expression that suggests both longing and loss. I am interested in the
adolescent expression, which exhibits fragility and vulnerability."
Born in Los Angeles, McCarty has been painting for twenty years. She has
exhibited internationally in both galleries and museums. McCarty attended
Art Center College of Design and received her Master of Fine Arts from
University of California, Los Angeles.
Another artist, Meg Cranston, has been investigating aspects of body and
soul for several years, with energy and wit. Recent shows have featured
drawings and sculptures of bad teeth and their imagined physiognomic
significance, a large composite photograph of an average-size American, and
a performance about the life of Marvin Gaye. Cranston's work often combines
text and imagery from popular culture.
Cranston muses, 3Most of my recent works have been objects that have implied
action. That is most clear in the group of works entitled "Magical Death".
Literally, I have created piñatas of myself. For me, creating the works and
eventually seeing them used is a way to rehearse suffering and death."
Showing internationally since 1988, Cranston has been the recipient of a New
School of Social Research Faculty Development Grant, an artist grant from
the Penny McCall Foundation, a Guggenheim Fellowship, and a faculty research
grant from the Center for Asian American Studies at UCLA. She lives in Los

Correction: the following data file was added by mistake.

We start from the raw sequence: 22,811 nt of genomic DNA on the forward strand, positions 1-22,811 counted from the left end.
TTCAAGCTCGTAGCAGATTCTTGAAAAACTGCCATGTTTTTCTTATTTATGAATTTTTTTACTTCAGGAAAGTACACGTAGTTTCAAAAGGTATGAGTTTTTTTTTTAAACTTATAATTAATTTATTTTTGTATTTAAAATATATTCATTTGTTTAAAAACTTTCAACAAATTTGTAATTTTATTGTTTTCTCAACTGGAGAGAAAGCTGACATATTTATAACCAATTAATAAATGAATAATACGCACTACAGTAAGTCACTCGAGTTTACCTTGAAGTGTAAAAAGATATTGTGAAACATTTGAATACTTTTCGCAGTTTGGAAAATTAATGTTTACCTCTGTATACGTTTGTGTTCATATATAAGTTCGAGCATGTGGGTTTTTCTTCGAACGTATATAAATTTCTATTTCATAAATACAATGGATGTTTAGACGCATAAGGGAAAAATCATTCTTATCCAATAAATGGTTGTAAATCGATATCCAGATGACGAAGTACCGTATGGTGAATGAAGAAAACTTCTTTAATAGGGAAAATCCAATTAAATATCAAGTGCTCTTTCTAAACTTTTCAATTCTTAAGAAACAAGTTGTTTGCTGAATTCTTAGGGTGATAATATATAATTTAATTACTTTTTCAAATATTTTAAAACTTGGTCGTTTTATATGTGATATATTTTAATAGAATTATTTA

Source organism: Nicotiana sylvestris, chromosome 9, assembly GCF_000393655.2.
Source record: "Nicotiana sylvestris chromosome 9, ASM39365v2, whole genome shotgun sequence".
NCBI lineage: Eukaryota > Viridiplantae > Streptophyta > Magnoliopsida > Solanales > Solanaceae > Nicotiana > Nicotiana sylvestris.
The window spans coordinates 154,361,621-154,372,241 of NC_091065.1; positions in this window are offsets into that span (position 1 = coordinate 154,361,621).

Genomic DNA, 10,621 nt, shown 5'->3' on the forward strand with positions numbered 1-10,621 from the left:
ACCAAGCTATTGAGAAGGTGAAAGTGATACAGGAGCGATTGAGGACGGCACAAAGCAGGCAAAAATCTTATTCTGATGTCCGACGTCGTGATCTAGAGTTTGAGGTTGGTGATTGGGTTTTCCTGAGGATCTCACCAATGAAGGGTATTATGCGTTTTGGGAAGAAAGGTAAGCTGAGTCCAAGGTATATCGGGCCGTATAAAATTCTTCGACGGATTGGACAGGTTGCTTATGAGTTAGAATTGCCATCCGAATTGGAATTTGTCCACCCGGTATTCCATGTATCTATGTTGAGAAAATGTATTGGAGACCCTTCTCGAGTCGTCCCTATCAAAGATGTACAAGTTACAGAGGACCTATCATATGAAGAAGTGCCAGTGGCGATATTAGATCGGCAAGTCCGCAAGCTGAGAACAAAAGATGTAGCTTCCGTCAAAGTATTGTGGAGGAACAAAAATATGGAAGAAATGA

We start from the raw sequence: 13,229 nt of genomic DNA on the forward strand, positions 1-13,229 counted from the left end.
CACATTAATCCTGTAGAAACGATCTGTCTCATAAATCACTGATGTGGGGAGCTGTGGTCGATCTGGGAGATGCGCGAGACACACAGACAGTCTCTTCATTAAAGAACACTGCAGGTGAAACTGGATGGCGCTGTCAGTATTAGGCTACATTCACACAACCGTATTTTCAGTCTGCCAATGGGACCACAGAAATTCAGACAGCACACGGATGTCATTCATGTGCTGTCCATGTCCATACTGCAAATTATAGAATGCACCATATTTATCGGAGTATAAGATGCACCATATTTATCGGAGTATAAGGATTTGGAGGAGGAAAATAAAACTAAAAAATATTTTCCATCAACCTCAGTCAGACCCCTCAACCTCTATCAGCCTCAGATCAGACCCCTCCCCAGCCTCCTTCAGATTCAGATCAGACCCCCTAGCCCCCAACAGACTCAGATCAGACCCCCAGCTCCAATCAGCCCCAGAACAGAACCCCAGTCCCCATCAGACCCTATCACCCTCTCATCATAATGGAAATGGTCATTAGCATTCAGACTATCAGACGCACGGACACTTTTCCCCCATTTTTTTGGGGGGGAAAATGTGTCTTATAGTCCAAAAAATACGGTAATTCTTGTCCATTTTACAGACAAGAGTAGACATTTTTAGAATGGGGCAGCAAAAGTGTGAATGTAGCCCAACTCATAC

Angeles and teaches at Otis College of Art.
The thought-provoking installations and paintings of fellow "LA Woman"
artist Jill Giegerich have been met with critical acclaim for a number of
years. Ever prolific, Giegerich's newest body of work continues to examine
the human condition. By not specifying a particular gender, her androgynous
works speak to larger issues in life, which are equally experienced by both
sexes. According to Giegerich, "My work has always played in the arena of
the subliminal. I make objects that exist between an implied potential to
bring closure and the actual refusal of the work to do so. Imagine coming
upon an interesting face in a public place; something compelling bleeds to
the surface, but can never be known. My work has the same intention as myth;
its virtues bloom in the rumination of the spectator."
Born in New York, Giegerich lives in Los Angeles and teaches at University
of California, Riverside. Her works have been exhibited extensively at
galleries and museums around the world.
Mexican sculptor Becky Guttin creates works that humanize our relationship
to nature. Guttin's sculptures, objects, installations and assemblages are
created from a wide diversity of materials, such as plant forms and raw
industrial waste materials. Her work attempts to draw forth cultural and
spiritual meaning in objects that were once forgotten and now, newly formed.
When placed together in a gallery setting, her pieces evoke a sense of
history, provocative beauty and daily observances, which leave the viewer
humbled by the beauty in common materials.
Born in Mexico City, Guttin has exhibited at galleries and museums around
the world. She has lectured and taught at prestigious institutions and
received numerous awards for her works.
oil and spray
paint on canvas,
18 x 18 inches